Only 12 percent of women workers are "very" confident that they will be able to fully retire with a comfortable lifestyle, according to 19 Facts About Women's Retirement Outlook, a new study released today by nonprofit Transamerica Center for Retirement Studies® (TCRS).
"Today's women are better educated and enjoy career opportunities that were unimaginable 50 years ago. Despite this progress, women continue to be at greater risk than men of not achieving financial security in older age," says Catherine Collinson, CEO and president of Transamerica Institute and TCRS. "A woman's path to a secure retirement is filled with obstacles, such as lower pay and time out of the workforce for parenting or caregiving, which can negatively impact her long-term financial situation. Statistically, women tend to live longer than men, which implies an even greater need to plan and save."
As part of its 19th Annual Retirement Survey of Workers, one of the largest and longest running surveys of its kind, TCRS surveyed more than 3,000 women workers. For the 14th consecutive year, the findings shed light on the vulnerabilities women face and highlight opportunities and action steps they can take to help improve their retirement outlook.
The 19 Facts About Women and Retirement
- Only 12 percent of women are "very confident" that they will be able to retire with a comfortable lifestyle.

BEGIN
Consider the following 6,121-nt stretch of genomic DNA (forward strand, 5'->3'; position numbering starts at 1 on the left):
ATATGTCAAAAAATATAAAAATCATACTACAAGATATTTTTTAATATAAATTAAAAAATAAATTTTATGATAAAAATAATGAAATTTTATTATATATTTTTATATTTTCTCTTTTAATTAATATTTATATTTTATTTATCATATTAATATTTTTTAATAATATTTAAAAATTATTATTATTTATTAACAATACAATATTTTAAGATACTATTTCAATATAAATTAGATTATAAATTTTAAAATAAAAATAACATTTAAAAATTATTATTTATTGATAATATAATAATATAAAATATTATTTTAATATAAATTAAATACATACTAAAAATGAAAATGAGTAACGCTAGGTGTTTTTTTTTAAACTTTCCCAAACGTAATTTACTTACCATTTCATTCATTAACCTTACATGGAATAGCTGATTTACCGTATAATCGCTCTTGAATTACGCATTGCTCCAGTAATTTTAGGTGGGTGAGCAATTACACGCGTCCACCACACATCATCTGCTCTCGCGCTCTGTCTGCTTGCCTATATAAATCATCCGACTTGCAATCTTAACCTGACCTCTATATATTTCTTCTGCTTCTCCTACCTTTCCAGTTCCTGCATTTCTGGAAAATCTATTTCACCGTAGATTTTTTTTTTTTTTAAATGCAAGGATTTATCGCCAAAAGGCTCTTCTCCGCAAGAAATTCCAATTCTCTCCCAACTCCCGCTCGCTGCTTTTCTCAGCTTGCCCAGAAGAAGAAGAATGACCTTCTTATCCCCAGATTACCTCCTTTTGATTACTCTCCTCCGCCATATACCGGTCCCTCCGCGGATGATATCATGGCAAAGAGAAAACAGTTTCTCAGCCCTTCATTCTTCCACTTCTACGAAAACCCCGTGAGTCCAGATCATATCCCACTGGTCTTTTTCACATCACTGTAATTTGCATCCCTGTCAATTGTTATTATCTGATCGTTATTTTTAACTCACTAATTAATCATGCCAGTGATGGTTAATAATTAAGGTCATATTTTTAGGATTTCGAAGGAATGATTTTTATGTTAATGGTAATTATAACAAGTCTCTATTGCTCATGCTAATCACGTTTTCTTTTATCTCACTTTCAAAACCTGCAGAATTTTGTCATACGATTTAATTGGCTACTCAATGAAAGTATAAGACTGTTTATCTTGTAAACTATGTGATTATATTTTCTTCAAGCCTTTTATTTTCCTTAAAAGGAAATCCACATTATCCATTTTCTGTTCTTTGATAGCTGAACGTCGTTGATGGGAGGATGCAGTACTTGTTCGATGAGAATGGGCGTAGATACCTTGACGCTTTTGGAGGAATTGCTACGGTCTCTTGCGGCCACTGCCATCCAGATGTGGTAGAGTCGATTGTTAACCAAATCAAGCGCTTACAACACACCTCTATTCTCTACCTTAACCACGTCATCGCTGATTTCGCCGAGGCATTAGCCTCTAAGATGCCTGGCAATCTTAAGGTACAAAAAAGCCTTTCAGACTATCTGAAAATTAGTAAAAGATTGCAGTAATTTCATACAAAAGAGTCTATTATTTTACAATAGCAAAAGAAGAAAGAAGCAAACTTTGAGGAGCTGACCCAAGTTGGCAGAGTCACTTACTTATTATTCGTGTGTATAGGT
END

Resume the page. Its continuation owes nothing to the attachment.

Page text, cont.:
- Women are dreaming of an active retirement, including traveling (67 percent), spending more time with family and friends (59 percent), pursuing hobbies (44 percent), volunteering (28 percent), and working (26 percent).
- 55 percent of women expect to retire after age 65 or do not plan to retire.
- 54 percent of women plan to work after they retire, either full-time (12 percent) or part-time (42 percent).
- Among women who plan to work past age 65 and/or in retirement, more cite doing so for financial reasons (84 percent) than healthy-aging related reasons (69 percent).
- Some women are not being proactive enough to work past age 65. Only 48 percent say they are staying healthy, 44 percent are focused on performing well at their current job, and only 39 percent are keeping their job skills up to date.
- Slightly more than half of women are taking key steps to protect their long-term health, including eating healthfully (56 percent), exercising regularly, seeking medical attention when needed, and getting plenty of rest (all 53 percent).